'Hyperloop Hotel' Could Be the Future of Luxury Travel

hyperloop hotel
The proposed Hyperloop Hotel would use shipping containers turned into hotel rooms to carry guests between more than a dozen U.S. cities via a Hyperloop transit system. (Image credit: Brandan Siebrecht/Radical Innovation Award)

A new design concept that aims to combine the luxury of a hotel room with a high-speed rail system could make traveling between U.S. cities faster and far more comfortable.

The mobile "Hyperloop Hotel" idea was recently announced as the student winner of the 2017 Radical Innovation Award, a competition for new ideas in hospitality. The Hyperloop Hotel is the vision of Brandan Siebrecht, a graduate architecture student at the University of Nevada, Las Vegas (UNLV). Though the Hyperloop — a transportation system in which passenger-filled pods are accelerated through low-pressure tubes to their destination — is still in the development phases by several companies, Siebrecht thinks it is the next big innovation in transportation.

In fact, he was inspired by the startup Hyperloop One, which recently began construction of a full-scale test track, known as the DevLoop, in the Nevada desert. [In Photos: Building the Superfast 'Hyperloop One' Transit System of the Future]

"I wanted to explore ways in which this technology could transform the overall travel experience and branch into hospitality," Siebrecht told Live Science. "Guests can travel to any hotel destination within the network and even visit multiple destinations in a single day."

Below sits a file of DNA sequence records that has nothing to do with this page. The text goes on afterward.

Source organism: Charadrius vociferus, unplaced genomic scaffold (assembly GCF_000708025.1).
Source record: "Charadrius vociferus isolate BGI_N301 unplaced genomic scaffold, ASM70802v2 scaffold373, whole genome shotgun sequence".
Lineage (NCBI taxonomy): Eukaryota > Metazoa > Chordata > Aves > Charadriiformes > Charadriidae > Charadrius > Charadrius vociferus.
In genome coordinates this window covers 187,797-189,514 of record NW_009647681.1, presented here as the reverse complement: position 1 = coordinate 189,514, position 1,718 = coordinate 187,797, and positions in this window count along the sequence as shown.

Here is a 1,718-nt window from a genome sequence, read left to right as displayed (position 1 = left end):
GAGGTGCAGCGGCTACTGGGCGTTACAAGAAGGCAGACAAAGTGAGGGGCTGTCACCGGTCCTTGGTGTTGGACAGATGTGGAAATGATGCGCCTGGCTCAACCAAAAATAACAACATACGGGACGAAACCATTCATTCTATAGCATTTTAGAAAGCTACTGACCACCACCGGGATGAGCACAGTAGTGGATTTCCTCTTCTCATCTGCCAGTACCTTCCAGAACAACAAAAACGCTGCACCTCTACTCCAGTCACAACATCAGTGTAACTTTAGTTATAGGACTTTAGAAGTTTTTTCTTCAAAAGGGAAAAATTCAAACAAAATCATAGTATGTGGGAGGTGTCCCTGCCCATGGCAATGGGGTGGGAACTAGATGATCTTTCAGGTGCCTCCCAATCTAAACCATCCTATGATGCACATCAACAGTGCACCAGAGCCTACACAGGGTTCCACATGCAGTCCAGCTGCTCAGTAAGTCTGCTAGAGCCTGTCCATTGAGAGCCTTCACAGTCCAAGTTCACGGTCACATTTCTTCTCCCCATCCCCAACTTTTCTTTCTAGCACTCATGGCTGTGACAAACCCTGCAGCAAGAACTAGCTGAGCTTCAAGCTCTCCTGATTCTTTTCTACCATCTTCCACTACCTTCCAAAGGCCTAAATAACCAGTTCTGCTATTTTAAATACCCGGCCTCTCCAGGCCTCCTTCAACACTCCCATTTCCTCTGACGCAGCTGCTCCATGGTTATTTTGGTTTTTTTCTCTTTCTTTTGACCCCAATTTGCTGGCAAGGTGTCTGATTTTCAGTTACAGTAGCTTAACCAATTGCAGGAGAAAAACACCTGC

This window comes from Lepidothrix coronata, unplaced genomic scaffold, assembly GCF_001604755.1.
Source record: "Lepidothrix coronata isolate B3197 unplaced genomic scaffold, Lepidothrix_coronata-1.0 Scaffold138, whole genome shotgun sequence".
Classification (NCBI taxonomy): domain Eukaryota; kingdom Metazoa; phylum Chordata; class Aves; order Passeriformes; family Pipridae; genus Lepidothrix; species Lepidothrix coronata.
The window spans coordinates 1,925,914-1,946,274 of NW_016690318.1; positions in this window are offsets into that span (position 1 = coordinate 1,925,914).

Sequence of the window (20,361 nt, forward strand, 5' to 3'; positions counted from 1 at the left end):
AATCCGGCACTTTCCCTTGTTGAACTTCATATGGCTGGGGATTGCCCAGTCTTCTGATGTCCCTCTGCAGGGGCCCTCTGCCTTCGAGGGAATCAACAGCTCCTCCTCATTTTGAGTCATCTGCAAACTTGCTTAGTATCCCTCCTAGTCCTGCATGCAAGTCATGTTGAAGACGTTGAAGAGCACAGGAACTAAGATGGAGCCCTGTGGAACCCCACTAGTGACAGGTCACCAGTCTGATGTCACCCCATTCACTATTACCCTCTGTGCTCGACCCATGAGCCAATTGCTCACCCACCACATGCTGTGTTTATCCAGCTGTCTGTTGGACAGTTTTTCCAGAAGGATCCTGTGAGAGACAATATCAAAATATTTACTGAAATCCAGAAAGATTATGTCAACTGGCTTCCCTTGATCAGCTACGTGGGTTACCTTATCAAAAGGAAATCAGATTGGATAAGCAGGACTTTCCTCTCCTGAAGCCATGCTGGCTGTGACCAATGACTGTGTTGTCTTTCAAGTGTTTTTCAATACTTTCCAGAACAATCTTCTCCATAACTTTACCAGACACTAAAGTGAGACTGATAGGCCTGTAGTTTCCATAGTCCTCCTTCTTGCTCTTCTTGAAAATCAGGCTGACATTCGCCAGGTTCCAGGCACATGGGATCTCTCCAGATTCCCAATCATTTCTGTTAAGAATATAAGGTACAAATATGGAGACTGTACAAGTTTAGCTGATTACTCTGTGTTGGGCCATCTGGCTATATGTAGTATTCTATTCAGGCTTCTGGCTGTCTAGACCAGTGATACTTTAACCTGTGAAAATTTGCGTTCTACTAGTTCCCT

Rather than passenger-carrying pods like train cars, the Hyperloop Hotel would use repurposed shipping containers as suites that travel through a Hyperloop network. At each destination city, the suites could dock at a modular hotel. The whole concept relies on modular design, ranging from the suites themselves to hotel towers made up of suites and permanent amenities, according to Siebrecht.

The design relies on a Hyperloop transportation network that could accommodate the container suites. Siebrecht said the construction costs for the hotels would vary, but he estimated that they would cost between $8 million and $10 million. If the Hyperloop Hotel comes to fruition, Siebrecht said, it would cost passengers about $1,200 per trip, including travel and a one-night stay.

"This is an average cost estimate, meaning travel to nearby destinations could cost less than this number and travel to cities farther apart could cost a bit more," Siebrecht said. "In its beginning stages, this experience is marketed to the business elite. Hopefully, in the future, cost for this technology will lower to accommodate the average traveler."

Siebrecht's initial proposal includes 13 travel destinations in the U.S.: Austin, Texas; Boston; Chicago; Denver; Las Vegas; Los Angeles; Nashville, Tennessee; New York; Portland, Oregon; San Francisco; Santa Fe, New Mexico; Seattle; and Washington, D.C. However, Siebrecht said the network could expand to more destinations in the U.S., as well as link cities in Europe or Asia.

By winning the student award in this year's Radical Innovation competition, Siebrecht received a cash prize and scholarship opportunity at UNLV. His Hyperloop Hotel concept will also be highlighted during an event in October, which is held to select the competition's professional winner from three finalists.

Original article on Live Science.

Join our Space Forums to keep talking space on the latest missions, night sky and more! And if you have a news tip, correction or comment, let us know at: community@space.com.

Kacey Deamer
Live Science Staff Writer

Kacey Deamer is a journalist for Live Science, covering planet earth and innovation. She has previously reported for Mother Jones, the Reporter's Committee for Freedom of the Press, Neon Tommy and more. After completing her undergraduate degree in journalism and environmental studies at Ithaca College, Kacey pursued her master's in Specialized Journalism: Climate Change at USC Annenberg. Follow Kacey on Twitter.